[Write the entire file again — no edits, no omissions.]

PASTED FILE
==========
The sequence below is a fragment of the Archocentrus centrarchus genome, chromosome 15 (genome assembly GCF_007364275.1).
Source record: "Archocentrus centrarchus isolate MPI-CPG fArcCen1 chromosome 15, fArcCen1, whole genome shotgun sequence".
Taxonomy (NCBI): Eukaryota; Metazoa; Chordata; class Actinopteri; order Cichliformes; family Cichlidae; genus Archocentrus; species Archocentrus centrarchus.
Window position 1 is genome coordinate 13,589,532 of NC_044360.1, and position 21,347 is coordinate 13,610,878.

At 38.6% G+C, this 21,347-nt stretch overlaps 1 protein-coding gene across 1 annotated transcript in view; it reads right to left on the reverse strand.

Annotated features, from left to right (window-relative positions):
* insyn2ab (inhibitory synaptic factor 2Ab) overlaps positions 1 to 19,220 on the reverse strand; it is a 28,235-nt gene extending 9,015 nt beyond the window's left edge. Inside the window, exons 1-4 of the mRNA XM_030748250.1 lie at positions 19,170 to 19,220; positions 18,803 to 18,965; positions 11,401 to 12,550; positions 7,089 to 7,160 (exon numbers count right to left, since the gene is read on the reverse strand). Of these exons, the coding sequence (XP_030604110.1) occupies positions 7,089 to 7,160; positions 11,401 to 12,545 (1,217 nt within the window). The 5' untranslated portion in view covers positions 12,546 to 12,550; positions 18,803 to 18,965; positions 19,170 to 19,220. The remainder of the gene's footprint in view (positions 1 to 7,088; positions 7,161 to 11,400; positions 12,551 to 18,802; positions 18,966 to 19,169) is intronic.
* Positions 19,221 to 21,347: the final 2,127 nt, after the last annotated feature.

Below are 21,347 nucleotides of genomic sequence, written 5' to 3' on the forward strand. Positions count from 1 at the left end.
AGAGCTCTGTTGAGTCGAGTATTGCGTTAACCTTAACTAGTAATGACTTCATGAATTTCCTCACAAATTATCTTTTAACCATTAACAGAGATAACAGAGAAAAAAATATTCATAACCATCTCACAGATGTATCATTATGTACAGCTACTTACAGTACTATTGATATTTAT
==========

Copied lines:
The sequence below is a fragment of the Archocentrus centrarchus genome, chromosome 15 (genome assembly GCF_007364275.1).
Source record: "Archocentrus centrarchus isolate MPI-CPG fArcCen1 chromosome 15, fArcCen1, whole genome shotgun sequence".
Taxonomy (NCBI): Eukaryota; Metazoa; Chordata; class Actinopteri; order Cichliformes; family Cichlidae; genus Archocentrus; species Archocentrus centrarchus.
Window position 1 is genome coordinate 13,589,532 of NC_044360.1, and position 21,347 is coordinate 13,610,878.

At 38.6% G+C, this 21,347-nt stretch overlaps 1 protein-coding gene across 1 annotated transcript in view; it reads right to left on the reverse strand.

Annotated features, from left to right (window-relative positions):
* insyn2ab (inhibitory synaptic factor 2Ab) overlaps positions 1 to 19,220 on the reverse strand; it is a 28,235-nt gene extending 9,015 nt beyond the window's left edge. Inside the window, exons 1-4 of the mRNA XM_030748250.1 lie at positions 19,170 to 19,220; positions 18,803 to 18,965; positions 11,401 to 12,550; positions 7,089 to 7,160 (exon numbers count right to left, since the gene is read on the reverse strand). Of these exons, the coding sequence (XP_030604110.1) occupies positions 7,089 to 7,160; positions 11,401 to 12,545 (1,217 nt within the window). The 5' untranslated portion in view covers positions 12,546 to 12,550; positions 18,803 to 18,965; positions 19,170 to 19,220. The remainder of the gene's footprint in view (positions 1 to 7,088; positions 7,161 to 11,400; positions 12,551 to 18,802; positions 18,966 to 19,169) is intronic.
* Positions 19,221 to 21,347: the final 2,127 nt, after the last annotated feature.

Below are 21,347 nucleotides of genomic sequence, written 5' to 3' on the forward strand. Positions count from 1 at the left end.
AGAGCTCTGTTGAGTCGAGTATTGCGTTAACCTTAACTAGTAATGACTTCATGAATTTCCTCACAAATTATCTTTTAACCATTAACAGAGATAACAGAGAAAAAAATATTCATAACCATCTCACAGATGTATCATTATGTACAGCTACTTACAGTACTATTGATATTTAT